JS BACH Das wohltemperirte Clavier (Pobłocka)

Author: 
Jed Distler
JS BACH Das wohltemperirte Clavier (Pobłocka)NIFCCD062/3. JS BACH Das wohltemperirte Clavier (Pobłocka)

JS BACH Das wohltemperirte Clavier (Pobłocka)

  • (Das) Wohltemperierte Klavier, '(The) Well-Tempered Clavier, Book 1 BWV846-869

Ewa Pobłocka’s name first came to my attention back in 1980, when she tied for fifth place in that year’s Warsaw International Chopin Competition, and Deutsche Grammophon issued a selection of her performances from that event on a bygone LP. Since then she has pursued a steady and successful career as both soloist and chamber musician, with a sizeable discography to her credit. Gramophone readers may be familiar with her acclaimed performance of Panufnik’s Piano Concerto with the composer conducting (RCA, 5/92), and a terrific recital of Polish songs where the pianist supports the mezzo-soprano Ewa Podles´ (CD Accord, 10/99). I enthusiastically endorsed a live archival 1984 recording of Chopin’s E minor Concerto in these pages last April. A good number of Pobłocka’s recordings, however, are either out of print or difficult to source. I hope that will not become the fate of this remarkable release.

Her Bach has everything going for it: pianistic resourcefulness, keen polyphonic acumen, impeccable taste and an ability to imbue each Prelude and Fugue with a distinct point of view borne out of musical considerations. You notice this from the start. Her C major Prelude unassumingly unfolds at a moderate pace, resonating less like a piano than a murmuring organ, while the C major Fugue sounds like a madrigal featuring four distinct yet unified voices with prodigious breath control. By contrast, the C minor Prelude and Fugue stands out for Pobłocka’s hard-hitting detached articulation. The C sharp major Prelude’s arching phrases remind me of Myra Hess’s similarly unpressured vintage recording, and her fluidly lyrical approach to the C sharp minor Fugue highlights the music’s harmonic poignancy yet appreciably minimises its austere reputation.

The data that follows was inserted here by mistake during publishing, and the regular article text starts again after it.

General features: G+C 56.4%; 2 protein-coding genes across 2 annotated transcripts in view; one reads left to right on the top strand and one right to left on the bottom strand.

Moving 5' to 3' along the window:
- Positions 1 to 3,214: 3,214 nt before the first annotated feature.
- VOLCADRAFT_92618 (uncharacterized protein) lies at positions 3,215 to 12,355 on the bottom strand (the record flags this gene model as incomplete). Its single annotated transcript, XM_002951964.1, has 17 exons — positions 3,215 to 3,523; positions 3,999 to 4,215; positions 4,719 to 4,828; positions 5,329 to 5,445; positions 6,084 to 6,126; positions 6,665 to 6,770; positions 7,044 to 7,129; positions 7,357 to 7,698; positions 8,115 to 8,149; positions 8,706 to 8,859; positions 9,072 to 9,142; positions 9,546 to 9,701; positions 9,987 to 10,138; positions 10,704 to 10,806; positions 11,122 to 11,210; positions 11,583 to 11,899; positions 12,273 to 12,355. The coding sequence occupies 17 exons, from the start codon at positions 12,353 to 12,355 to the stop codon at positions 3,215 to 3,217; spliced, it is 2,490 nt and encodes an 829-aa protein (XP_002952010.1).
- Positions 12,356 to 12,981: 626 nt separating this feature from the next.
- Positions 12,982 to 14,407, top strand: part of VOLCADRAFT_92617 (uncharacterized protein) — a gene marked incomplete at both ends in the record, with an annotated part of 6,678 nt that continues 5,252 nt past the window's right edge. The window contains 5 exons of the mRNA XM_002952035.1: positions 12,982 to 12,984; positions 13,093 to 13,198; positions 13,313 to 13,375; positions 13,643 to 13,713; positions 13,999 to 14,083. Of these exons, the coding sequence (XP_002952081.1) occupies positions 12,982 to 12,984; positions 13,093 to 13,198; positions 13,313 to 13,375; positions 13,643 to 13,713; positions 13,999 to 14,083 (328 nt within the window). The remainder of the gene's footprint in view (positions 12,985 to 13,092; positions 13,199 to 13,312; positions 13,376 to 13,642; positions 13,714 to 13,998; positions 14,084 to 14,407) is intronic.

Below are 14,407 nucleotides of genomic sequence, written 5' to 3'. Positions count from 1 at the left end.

Note, too, Pobłocka’s swaggering D major Fugue and how each entrance of the D minor Fugue’s exposition is consistently phrased, down to the slight tapering of the trill. Listen to the E flat minor Prelude and try to focus exclusively on Pobłocka’s careful dynamic calibrations in the accompaniment: what understated sustaining power and legato mastery! By contrast, the F major Prelude and Fugue amounts to a masterclass in how to imbue détaché articulation with the utmost colour and character, not to mention trills that are impeccably precise yet never mechanical-sounding. Her E minor Fugue keeps the motoric momentum in the foreground without losing melodic direction, while her intriguing interplay of voices in the F minor Prelude retains textural distinctiveness and cogency throughout. My comments about the C major Fugue likewise apply to the F sharp minor Fugue’s vocally informed trajectory.

Pobłocka uncommonly downplays the G minor Prelude’s long trills (as did Alexandra Papastefanou in her recent recording – First Hand, 10/18) and emphasises the A major Fugue’s dizzying cross rhythms while giving an extra kick to the subject’s first note for good measure. Listen to the gorgeous conversational quality in the F sharp major Prelude, as if Pobłocka’s hands were a pair of chamber music partners. I’ve rarely heard a comparably upbeat and joyous A flat Prelude, or an A flat Fugue so organically tapered. The G sharp minor Prelude is a particularly inspired example of Pobłocka’s controlled freedom and imaginative voicings. She holds interest in the long and difficult-to-sustain A minor Fugue by terracing the dynamics and incorporating myriad alternations of touch and timbre. And Pobłocka’s soaring alla breve reading of the B minor Prelude differs from the measured tread of, say Daniel Barenboim or Edward Aldwell. Although she takes her time over the B flat minor and B minor Fugues, Pobłocka’s strong inner rhythm and subtle organisation of dynamics keep the music alive in every bar.

One can take issue with occasional tenutos that verge on mannerism (Pobłocka’s phrasing of the E flat Prelude’s introduction), or how she glibly trots out the F major Prelude. But such quibbles are inconsequential in face of this pianist’s heartfelt musicality, enhanced by attractively full-bodied sound and a beautifully regulated Shigeru Kawai SK EX concert grand at her disposal. Wary as I am of superlatives, I can claim without hesitation that Ewa Pobłocka’s Well-Tempered Clavier Book 1 encompasses some of the greatest and most fulfilling Bach pianism on record. I look forward to Book 2.

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